VCT investment rose by 8% last year to £664m

However, much of the extra investment was used to help startups cope with rising costs, rather than expanding their businesses

Capital invested by venture capital trusts increased by 8 per cent last year to £664m.

VCTs invested in 345 early-stage companies during 2022.

However, VCTs shovelling in new cash into early-stage companies wasn’t necessarily a sign of confidence – rather a measure to keep portfolio companies abreast of inflation at nearly 9 per cent.

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VCT fund managers told the Financial Times they were investing to help some portfolio businesses deal with rising costs, especially when it comes to salary expectations in software.

The knock-on effect of all this inflation is to reduce the amount startups can spend on themselves, while VCTs will have less capital to invest in other businesses.

The number of startups expected to grow and take on additional investment – known as the “graduation rate” – is expected to decline as many struggle with inflation and what’s been called the cost-of-doing-business crisis.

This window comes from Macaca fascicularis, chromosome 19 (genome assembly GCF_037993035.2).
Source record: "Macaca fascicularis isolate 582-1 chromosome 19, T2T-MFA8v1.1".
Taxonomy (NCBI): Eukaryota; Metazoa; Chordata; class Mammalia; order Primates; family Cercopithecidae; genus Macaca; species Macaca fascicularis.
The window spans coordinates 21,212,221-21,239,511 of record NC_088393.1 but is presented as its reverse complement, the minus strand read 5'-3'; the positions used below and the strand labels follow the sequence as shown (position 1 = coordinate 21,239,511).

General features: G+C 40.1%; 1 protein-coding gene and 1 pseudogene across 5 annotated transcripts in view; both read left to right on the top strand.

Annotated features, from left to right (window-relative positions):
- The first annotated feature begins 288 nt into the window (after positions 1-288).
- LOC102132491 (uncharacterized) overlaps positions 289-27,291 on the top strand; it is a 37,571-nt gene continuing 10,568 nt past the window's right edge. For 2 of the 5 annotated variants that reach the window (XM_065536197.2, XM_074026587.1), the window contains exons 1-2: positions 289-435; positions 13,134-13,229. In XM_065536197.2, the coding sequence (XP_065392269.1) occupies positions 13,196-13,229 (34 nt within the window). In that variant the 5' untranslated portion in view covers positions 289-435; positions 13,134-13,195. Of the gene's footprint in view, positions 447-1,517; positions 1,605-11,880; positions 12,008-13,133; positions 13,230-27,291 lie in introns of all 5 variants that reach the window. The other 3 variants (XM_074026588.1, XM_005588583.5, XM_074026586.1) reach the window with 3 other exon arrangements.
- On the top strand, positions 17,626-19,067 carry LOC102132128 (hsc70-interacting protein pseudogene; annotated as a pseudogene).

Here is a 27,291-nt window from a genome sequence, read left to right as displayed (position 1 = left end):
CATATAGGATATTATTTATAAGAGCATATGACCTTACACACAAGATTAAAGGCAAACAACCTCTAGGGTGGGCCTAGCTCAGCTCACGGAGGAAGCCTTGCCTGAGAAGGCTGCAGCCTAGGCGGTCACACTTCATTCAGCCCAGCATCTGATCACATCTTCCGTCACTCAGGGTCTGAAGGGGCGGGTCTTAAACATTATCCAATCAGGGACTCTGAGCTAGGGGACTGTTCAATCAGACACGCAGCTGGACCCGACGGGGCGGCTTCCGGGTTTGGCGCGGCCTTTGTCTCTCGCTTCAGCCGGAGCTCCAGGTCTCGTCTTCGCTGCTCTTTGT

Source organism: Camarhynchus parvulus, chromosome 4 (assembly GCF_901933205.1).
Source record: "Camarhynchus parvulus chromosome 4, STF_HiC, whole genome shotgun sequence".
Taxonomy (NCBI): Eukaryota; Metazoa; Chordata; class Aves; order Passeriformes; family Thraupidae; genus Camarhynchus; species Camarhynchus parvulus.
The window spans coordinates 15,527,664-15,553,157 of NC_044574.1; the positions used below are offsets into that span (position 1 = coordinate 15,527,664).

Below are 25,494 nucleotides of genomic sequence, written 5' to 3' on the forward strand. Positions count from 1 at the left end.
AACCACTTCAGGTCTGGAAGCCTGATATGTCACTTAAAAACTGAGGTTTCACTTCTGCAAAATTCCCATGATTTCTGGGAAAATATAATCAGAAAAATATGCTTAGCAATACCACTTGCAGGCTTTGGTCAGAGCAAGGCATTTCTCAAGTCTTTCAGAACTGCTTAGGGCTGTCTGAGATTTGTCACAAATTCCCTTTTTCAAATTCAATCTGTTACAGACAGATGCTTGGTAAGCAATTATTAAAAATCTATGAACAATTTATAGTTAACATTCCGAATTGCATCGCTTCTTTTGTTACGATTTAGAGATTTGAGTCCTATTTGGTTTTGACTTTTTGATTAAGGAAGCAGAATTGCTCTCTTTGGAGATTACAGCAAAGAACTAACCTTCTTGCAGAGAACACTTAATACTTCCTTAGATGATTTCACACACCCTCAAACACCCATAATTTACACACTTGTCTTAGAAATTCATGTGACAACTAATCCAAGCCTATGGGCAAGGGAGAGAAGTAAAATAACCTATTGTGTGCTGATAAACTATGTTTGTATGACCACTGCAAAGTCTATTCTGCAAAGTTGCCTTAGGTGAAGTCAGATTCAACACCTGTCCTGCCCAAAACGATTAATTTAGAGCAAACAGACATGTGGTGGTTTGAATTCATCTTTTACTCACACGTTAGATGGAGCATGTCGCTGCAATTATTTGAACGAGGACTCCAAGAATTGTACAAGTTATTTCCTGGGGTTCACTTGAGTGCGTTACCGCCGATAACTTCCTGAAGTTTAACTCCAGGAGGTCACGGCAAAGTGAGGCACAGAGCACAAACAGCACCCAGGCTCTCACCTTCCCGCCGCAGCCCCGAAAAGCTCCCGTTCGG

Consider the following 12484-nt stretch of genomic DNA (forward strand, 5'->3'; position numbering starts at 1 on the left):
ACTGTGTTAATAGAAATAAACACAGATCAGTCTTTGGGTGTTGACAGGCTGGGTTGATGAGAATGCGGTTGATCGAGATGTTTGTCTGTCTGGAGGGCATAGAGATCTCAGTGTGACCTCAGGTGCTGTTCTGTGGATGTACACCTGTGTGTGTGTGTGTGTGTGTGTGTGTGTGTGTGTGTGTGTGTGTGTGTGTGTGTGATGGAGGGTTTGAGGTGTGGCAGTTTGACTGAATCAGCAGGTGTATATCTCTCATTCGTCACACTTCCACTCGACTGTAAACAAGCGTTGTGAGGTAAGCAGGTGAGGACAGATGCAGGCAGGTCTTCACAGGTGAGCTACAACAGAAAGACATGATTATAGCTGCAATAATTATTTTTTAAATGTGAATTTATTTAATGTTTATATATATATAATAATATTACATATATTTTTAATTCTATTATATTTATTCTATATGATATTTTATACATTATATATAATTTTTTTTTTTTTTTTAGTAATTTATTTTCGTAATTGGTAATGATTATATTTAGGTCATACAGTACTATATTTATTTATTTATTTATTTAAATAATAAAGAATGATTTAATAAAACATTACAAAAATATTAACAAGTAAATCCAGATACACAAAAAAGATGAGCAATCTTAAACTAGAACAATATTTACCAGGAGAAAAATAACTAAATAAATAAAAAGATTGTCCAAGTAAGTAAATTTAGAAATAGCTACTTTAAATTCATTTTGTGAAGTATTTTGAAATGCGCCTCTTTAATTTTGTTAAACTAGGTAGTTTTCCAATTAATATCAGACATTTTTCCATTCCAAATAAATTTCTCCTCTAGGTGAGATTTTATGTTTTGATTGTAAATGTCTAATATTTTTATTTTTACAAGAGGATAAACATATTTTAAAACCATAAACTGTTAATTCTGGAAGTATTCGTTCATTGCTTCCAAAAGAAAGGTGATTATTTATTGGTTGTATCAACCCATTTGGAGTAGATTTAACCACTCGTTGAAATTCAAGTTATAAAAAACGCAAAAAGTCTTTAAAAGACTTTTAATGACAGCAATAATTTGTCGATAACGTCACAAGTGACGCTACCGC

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VCTs raised over £1bn in funding in 2022 for the second year running. By comparison, wider UK venture capital funding fell by almost a quarter last year.

Total sales of VCT supported companies totalled £18.2bn in 2022, growth of 54 per cent versus 2021. Of these, VCT-supported companies made £3.7bn worth of exports in 2022, up 29.8 per cent.

The Venture Capital Trust Association surveyed 600 early-stage companies that have taken on VCT investment for its annual survey.

Will Fraser-Allen, Chair of the VCTA, said: “UK plc is increasingly in need of innovative young businesses to push the economy forwards and help to drive growth by investing in new technologies such as artificial intelligence. With Government policy also looking to bolster UK growth by encouraging investment in fast-growing companies, the vital role of VCTs in the investment ecosystem has never been clearer.”

VCTs compensate for riskier investing in young companies by offering investors 30 per cent upfront income tax relief if they hold newly-issued shares for at least five years. Investments are also exempt from capital gains and dividend tax.

The current VCT scheme is set to expire in 2025 and the Government, although committed to extending VCT investment, has yet to give details about how it will operate in future.

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